R v Hollett, [1988] AJ No 965 (AB Prov Ct)

The accused, Nancy Hollett, is charged with being the person having the control of a domestic animal, a female Afghan dog, and wilfully neglecting to provide suitable and adequate care for such animal, contrary to the provisions of the Criminal Code, and similarly with respect to a male Lhasa Apso dog. Several other charges are in respect to numerous Lhasa Apso puppies.

Although the Court was satisfied that the Crown had proven beyond a reasonable doubt that the accused had the custody and control of all of the dogs and that she then failed to provide suitable and adequate care for them, the Court quoted Dickson J. in R. v. Sault Ste. Marie and acquitted the accused.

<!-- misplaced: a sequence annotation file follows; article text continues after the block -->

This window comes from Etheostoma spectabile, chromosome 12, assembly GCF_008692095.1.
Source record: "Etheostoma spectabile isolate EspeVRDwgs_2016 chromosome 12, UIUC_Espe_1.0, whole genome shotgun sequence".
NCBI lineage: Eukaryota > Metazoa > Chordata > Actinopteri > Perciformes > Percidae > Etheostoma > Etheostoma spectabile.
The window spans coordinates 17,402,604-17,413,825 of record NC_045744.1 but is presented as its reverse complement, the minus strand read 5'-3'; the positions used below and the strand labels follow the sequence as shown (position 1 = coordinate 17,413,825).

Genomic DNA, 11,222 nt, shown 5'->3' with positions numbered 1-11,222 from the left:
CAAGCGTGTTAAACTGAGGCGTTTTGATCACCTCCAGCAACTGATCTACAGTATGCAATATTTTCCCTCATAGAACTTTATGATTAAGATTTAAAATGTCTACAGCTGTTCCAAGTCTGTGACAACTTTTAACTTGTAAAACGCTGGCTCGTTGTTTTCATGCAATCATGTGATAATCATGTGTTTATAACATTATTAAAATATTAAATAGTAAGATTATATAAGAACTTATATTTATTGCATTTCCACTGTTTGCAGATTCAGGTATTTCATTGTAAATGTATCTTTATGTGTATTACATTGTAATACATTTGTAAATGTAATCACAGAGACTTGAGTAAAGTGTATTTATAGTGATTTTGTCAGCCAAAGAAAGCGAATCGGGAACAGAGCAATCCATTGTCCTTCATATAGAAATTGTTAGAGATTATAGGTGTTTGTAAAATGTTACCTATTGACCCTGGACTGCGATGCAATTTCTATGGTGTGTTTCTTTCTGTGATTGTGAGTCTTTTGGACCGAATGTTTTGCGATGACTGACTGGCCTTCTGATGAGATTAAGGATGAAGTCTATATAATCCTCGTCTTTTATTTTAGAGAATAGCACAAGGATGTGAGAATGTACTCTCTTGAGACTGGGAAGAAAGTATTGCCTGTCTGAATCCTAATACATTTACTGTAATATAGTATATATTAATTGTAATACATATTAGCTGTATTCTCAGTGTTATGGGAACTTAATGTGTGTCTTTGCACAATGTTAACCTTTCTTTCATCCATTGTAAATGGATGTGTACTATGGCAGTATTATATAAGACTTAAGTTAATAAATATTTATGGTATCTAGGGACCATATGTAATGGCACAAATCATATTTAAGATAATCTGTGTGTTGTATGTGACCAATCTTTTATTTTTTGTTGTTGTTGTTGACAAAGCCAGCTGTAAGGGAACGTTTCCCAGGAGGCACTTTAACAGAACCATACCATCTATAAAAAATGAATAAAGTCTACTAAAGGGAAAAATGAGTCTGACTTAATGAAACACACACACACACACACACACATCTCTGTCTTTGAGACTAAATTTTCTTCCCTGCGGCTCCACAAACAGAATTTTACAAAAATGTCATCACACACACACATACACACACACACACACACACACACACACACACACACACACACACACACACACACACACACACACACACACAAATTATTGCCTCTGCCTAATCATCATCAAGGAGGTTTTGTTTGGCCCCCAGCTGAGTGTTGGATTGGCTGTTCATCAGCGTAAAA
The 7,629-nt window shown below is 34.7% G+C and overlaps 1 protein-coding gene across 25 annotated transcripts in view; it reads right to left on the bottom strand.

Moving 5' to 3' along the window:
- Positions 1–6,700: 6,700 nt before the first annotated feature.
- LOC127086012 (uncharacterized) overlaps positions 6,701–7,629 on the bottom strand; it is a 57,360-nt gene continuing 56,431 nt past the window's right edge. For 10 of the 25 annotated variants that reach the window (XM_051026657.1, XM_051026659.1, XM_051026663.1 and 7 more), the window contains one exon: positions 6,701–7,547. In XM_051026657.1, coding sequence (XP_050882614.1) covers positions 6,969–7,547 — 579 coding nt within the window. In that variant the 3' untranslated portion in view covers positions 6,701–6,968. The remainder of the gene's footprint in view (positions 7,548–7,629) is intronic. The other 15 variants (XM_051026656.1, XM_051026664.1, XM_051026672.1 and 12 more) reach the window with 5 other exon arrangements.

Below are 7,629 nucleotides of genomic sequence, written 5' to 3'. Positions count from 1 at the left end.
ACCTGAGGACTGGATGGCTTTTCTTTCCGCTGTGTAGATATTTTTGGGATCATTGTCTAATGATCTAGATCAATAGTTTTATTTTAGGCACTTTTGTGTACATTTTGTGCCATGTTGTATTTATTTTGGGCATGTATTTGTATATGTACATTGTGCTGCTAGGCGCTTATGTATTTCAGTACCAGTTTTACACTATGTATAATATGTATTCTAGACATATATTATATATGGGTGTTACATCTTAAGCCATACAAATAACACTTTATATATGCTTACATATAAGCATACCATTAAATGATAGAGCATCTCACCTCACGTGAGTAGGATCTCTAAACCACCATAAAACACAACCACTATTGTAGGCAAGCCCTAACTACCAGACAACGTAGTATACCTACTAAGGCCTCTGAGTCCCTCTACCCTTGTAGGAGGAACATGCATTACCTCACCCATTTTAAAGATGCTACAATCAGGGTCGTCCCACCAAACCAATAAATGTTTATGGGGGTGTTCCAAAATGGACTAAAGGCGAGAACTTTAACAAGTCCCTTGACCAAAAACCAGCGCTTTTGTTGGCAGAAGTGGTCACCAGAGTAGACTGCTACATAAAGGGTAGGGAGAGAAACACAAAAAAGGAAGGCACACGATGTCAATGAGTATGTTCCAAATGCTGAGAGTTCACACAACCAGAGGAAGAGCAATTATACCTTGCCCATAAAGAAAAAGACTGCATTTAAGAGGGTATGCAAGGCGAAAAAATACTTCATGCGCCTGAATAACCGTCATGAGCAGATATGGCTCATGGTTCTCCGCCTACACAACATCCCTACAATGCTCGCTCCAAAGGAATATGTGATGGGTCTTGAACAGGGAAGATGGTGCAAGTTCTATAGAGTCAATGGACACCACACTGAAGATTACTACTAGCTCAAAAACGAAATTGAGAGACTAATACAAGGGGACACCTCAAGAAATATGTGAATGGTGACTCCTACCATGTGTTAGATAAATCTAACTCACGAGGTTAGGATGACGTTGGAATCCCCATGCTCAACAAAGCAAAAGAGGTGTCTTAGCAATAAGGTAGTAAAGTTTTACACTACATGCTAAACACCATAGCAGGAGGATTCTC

This was based on finding mere negligence on part of the accused, and “where the offence is criminal, the Crown must establish a mental element, namely, that the accused in committing the act did so intentionally or recklessly, with knowledge of the facts constituting the offence, or with wilful blindness toward them. Mere negligence is excluded from the concept of the mental element required for conviction.” — Dickson J.

Source: Case Law

Jurisdiction: Alberta

Topics: Acquitbeyond a reasonable doubtcareCriminal CodedogsMental ElementneglectnegligencepuppiesSuitable and Adequate Care

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